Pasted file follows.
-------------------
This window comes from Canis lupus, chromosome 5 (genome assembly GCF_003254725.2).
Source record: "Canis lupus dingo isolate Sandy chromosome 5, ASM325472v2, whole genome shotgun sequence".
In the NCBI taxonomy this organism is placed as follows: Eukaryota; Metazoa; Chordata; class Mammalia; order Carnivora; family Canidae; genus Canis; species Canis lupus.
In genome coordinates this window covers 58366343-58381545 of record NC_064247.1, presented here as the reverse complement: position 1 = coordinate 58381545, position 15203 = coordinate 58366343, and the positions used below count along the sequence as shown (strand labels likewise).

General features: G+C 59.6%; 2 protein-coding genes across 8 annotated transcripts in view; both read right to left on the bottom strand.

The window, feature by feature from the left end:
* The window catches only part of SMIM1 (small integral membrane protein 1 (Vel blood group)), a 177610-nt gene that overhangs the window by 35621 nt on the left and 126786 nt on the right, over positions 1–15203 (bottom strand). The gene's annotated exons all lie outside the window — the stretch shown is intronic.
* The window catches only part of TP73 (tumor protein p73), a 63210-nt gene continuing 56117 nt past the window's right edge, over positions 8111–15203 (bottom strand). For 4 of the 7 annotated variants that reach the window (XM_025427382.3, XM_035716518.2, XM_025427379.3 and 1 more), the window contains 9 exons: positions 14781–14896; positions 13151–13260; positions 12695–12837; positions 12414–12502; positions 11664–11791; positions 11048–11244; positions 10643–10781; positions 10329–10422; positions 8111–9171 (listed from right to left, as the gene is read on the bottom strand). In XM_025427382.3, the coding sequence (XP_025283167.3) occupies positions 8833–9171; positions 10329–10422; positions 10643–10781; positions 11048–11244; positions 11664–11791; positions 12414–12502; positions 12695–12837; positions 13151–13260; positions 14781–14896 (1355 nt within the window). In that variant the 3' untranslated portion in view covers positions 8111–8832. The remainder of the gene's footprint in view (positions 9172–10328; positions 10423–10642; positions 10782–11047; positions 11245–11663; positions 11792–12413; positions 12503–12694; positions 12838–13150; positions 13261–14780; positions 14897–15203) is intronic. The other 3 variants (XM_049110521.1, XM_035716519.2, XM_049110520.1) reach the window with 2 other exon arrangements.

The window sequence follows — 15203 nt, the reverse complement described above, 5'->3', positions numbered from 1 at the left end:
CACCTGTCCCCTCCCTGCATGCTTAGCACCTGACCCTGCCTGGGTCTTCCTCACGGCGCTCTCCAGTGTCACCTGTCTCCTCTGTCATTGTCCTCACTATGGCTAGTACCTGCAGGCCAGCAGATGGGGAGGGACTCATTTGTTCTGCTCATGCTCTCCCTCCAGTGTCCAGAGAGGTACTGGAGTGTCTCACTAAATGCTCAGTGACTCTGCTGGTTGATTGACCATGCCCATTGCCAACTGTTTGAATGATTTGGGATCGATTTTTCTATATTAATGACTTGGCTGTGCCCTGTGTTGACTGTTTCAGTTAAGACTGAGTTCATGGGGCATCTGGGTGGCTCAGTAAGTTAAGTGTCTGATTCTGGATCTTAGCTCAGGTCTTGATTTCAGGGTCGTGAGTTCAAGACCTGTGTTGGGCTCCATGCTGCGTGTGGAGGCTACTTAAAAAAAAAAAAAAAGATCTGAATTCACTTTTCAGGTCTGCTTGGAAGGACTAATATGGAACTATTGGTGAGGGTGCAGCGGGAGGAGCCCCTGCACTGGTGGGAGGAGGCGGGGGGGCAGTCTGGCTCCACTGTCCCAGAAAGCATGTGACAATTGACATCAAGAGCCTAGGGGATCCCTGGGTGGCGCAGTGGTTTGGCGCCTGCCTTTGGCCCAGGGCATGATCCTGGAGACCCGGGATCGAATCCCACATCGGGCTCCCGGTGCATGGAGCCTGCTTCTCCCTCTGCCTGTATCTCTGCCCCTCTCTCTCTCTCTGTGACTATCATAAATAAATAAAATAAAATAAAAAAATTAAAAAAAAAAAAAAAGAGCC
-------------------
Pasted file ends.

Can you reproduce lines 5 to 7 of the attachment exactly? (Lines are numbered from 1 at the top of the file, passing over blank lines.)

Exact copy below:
General features: G+C 59.6%; 2 protein-coding genes across 8 annotated transcripts in view; both read right to left on the bottom strand.

The window, feature by feature from the left end:
* The window catches only part of SMIM1 (small integral membrane protein 1 (Vel blood group)), a 177610-nt gene that overhangs the window by 35621 nt on the left and 126786 nt on the right, over positions 1–15203 (bottom strand). The gene's annotated exons all lie outside the window — the stretch shown is intronic.